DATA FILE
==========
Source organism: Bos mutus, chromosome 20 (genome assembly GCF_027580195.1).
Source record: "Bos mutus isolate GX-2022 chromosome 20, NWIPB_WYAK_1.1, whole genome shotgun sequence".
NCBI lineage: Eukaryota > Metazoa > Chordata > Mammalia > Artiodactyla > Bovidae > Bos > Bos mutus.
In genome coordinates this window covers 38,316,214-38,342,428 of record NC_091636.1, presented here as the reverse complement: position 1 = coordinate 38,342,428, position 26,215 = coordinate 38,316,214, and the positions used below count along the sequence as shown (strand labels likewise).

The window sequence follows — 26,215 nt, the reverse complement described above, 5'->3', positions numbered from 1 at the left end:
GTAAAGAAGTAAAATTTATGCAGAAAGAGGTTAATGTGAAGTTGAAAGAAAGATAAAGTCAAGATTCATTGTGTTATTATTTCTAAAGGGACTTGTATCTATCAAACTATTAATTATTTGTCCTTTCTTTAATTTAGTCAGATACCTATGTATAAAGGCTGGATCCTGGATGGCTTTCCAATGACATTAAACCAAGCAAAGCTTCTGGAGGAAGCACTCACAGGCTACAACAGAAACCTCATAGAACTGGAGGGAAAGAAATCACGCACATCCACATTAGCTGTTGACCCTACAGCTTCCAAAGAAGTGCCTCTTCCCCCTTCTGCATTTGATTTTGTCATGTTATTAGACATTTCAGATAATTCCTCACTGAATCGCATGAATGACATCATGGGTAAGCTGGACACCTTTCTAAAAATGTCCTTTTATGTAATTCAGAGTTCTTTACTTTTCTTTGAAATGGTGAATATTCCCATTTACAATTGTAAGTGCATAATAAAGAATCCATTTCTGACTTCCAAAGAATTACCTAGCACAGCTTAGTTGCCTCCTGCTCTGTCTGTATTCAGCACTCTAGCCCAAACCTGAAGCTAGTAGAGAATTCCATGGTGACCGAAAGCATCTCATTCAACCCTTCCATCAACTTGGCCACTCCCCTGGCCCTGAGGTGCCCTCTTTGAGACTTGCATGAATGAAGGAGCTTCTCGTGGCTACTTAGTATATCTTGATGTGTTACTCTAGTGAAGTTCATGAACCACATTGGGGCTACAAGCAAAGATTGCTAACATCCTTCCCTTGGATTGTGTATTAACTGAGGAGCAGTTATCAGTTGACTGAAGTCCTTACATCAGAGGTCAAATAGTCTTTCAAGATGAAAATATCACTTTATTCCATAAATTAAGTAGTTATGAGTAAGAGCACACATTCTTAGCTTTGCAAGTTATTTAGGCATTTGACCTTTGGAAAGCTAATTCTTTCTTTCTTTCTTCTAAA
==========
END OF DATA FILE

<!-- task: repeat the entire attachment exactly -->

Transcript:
Source organism: Bos mutus, chromosome 20 (genome assembly GCF_027580195.1).
Source record: "Bos mutus isolate GX-2022 chromosome 20, NWIPB_WYAK_1.1, whole genome shotgun sequence".
NCBI lineage: Eukaryota > Metazoa > Chordata > Mammalia > Artiodactyla > Bovidae > Bos > Bos mutus.
In genome coordinates this window covers 38,316,214-38,342,428 of record NC_091636.1, presented here as the reverse complement: position 1 = coordinate 38,342,428, position 26,215 = coordinate 38,316,214, and the positions used below count along the sequence as shown (strand labels likewise).

The window sequence follows — 26,215 nt, the reverse complement described above, 5'->3', positions numbered from 1 at the left end:
GTAAAGAAGTAAAATTTATGCAGAAAGAGGTTAATGTGAAGTTGAAAGAAAGATAAAGTCAAGATTCATTGTGTTATTATTTCTAAAGGGACTTGTATCTATCAAACTATTAATTATTTGTCCTTTCTTTAATTTAGTCAGATACCTATGTATAAAGGCTGGATCCTGGATGGCTTTCCAATGACATTAAACCAAGCAAAGCTTCTGGAGGAAGCACTCACAGGCTACAACAGAAACCTCATAGAACTGGAGGGAAAGAAATCACGCACATCCACATTAGCTGTTGACCCTACAGCTTCCAAAGAAGTGCCTCTTCCCCCTTCTGCATTTGATTTTGTCATGTTATTAGACATTTCAGATAATTCCTCACTGAATCGCATGAATGACATCATGGGTAAGCTGGACACCTTTCTAAAAATGTCCTTTTATGTAATTCAGAGTTCTTTACTTTTCTTTGAAATGGTGAATATTCCCATTTACAATTGTAAGTGCATAATAAAGAATCCATTTCTGACTTCCAAAGAATTACCTAGCACAGCTTAGTTGCCTCCTGCTCTGTCTGTATTCAGCACTCTAGCCCAAACCTGAAGCTAGTAGAGAATTCCATGGTGACCGAAAGCATCTCATTCAACCCTTCCATCAACTTGGCCACTCCCCTGGCCCTGAGGTGCCCTCTTTGAGACTTGCATGAATGAAGGAGCTTCTCGTGGCTACTTAGTATATCTTGATGTGTTACTCTAGTGAAGTTCATGAACCACATTGGGGCTACAAGCAAAGATTGCTAACATCCTTCCCTTGGATTGTGTATTAACTGAGGAGCAGTTATCAGTTGACTGAAGTCCTTACATCAGAGGTCAAATAGTCTTTCAAGATGAAAATATCACTTTATTCCATAAATTAAGTAGTTATGAGTAAGAGCACACATTCTTAGCTTTGCAAGTTATTTAGGCATTTGACCTTTGGAAAGCTAATTCTTTCTTTCTTTCTTCTAAA